Auburn (+1500) - Bruce Pearl has succeeded in bringing energy and interest to the Auburn hoops program. And he showed his coaching ability in the SEC tournament when he coaxed three wins and a mini-run in the SEC Tournament out of last year's charges. But Pearl still has work to do in terms of building his roster to his expected talent level. Forward Cinmeon Bowers is a unique play. But he doesn't have much help. Keep an eye on Providence transfer Tyler Harris, who I am a big fan of. There are a lot of other random pieces on the perimeter: Marshall transfer Kareem Canty, freshman Dan Purifoy, and enigmatic junior Tahj Shamsid-Deen come to mind. But with so few established holdovers and so many new pieces coming from all over the country, the biggest problem will be cohesion. Pearl is getting there. And I expect this team to again be a tough draw when March rolls around.
Tennessee (+5000) - Rick Barnes is one of the worst in-game coaches in college basketball. The guy squandered as much talent as any coach in the country during his time in Texas. But the fact that he is a dynamite recruiter that can get talent to begin with means he will always be employed. And he's found a new home in Knoxville as the fourth Vols coach in the last five years. Barnes inherits a better-than-average roster. They lost do-it-all guard Josh Richardson, and he is irreplaceable. Three other starters return, including seniors Kevin Punter and Armani Moore, and they really have the rest of their team back. But what Barnes can squeeze out of this group, and how players he didn't recruit will fit into his system, remains a mystery.
Alabama (+2000) - Anthony Grant's tenure in Tuscaloosa is over and has to be considered an abject failure. Avery Johnson has been brought in to pick up the pieces. This is Johnson's first college coaching effort, and we'll see how (and how fast) his vast NBA experience will translate to this level. The cupboard is pretty bare here. They lost their three leading scorers, who were also the primary ball handlers, and only one returning player averaged more than six points per game (Shannon Hale at 8.2 PPG). I think Johnson will be a strong recruiter, and in two or three years we'll see what he can do. But this team will be relegated to a "try hard" roster who's best hope is avoid any embarrassing nonconference losses and pull a minor upset or two in league play.
Missouri (+5000) - I can't help but think back to March of 2013. It was just over two years ago. Missouri was the Big 12 tournament champion, a No. 2 seed in the NCAA Tournament, and a sleeper pick for the Final Four with a stacked backcourt. They lost to No. 15 seed Norfolk State, abandoned the Big 12 for the SEC, and now the program is the shell of its former self. Kim Anderson has cleaned house and is dedicated to a youth movement in Columbia. They have 10 freshmen and sophomores on the roster, and this team isn't going to be competitive on most nights, even in the terrible SEC. Of course, they weren't very competitive last year while going 9-23 overall and 3-15 in league play. This program is a mess, and until we see signs of life (or even a plan) this is a team to play against.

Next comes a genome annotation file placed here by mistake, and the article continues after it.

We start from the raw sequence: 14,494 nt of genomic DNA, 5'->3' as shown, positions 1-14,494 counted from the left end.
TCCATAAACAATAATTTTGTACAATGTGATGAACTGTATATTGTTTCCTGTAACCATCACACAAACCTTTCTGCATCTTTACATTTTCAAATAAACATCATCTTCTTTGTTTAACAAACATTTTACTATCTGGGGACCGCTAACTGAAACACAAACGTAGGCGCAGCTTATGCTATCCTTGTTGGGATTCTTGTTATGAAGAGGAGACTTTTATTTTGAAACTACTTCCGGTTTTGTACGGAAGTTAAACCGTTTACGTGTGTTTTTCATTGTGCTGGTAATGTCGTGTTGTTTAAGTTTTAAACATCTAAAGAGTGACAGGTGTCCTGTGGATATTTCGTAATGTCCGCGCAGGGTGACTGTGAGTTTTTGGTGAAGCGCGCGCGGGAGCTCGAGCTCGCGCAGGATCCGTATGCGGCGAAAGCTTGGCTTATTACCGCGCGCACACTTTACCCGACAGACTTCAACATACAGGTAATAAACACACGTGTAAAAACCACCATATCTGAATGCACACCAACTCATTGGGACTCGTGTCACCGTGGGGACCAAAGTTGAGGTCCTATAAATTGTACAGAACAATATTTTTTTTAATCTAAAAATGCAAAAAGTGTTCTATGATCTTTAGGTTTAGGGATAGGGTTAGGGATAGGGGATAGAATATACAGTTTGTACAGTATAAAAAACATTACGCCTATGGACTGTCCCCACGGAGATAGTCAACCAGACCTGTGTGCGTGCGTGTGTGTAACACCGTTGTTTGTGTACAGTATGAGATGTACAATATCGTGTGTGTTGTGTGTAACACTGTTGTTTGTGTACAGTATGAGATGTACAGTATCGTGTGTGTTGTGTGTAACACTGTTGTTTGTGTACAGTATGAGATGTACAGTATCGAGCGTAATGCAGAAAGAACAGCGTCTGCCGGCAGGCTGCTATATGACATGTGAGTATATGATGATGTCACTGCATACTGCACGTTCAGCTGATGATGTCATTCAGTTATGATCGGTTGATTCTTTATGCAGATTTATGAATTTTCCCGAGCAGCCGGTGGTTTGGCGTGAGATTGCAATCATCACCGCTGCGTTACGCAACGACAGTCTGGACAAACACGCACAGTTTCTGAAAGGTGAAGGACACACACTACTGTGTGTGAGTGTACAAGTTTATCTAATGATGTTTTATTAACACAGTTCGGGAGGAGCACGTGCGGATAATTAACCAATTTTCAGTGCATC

Projected SEC Standings:
4. Texas A&M
7. South Carolina
8. Mississippi State
Robert Ferringo is a member of the Basketball Writer's Association of America and a professional sports handicapper for Doc's Sports. He is considered one of the best college basketball handicappers in the country and has an unmatched streak of nine straight winning nonconference seasons and nine straight winning regular seasons. Robert's $100-per-Unit clients have banked $12,130 in profit with his sides and totals the last two years alone and he has raked in a remarkable $60,600 in the last nine years with his nonconference picks (November and December) alone. There is no better moneymaker in the nation and Robert is looking forward to another amazing season. You can sign up for his college basketball picks and get more information here.
Read more articles by Robert Ferringo
Most Recent College Basketball Handicapping Articles
- 2018 AAC Basketball Tournament Odds and Expert Predictions
- NCAA Basketball Expert Betting Advice: Three Interesting Opening Lines 3/8/2018
- 2018 Sun Belt Basketball Tournament Odds and Expert Predictions
- NCAA Basketball Conference Tournament Expert Betting Advice: Vulnerable Top Seeds
- 2018 Mountain West Basketball Tournament Odds and Expert Predictions
- NCAA Basketball Conference Tournament Betting Help: Expert Handicapping
- 2018 Conference USA Basketball Tournament Odds and Expert Predictions
- 2018 Pac-12 Basketball Tournament Odds and Expert Predictions
- 2018 Big 12 Basketball Tournament Odds and Expert Predictions
- 2018 SEC Basketball Tournament Odds and Expert Predictions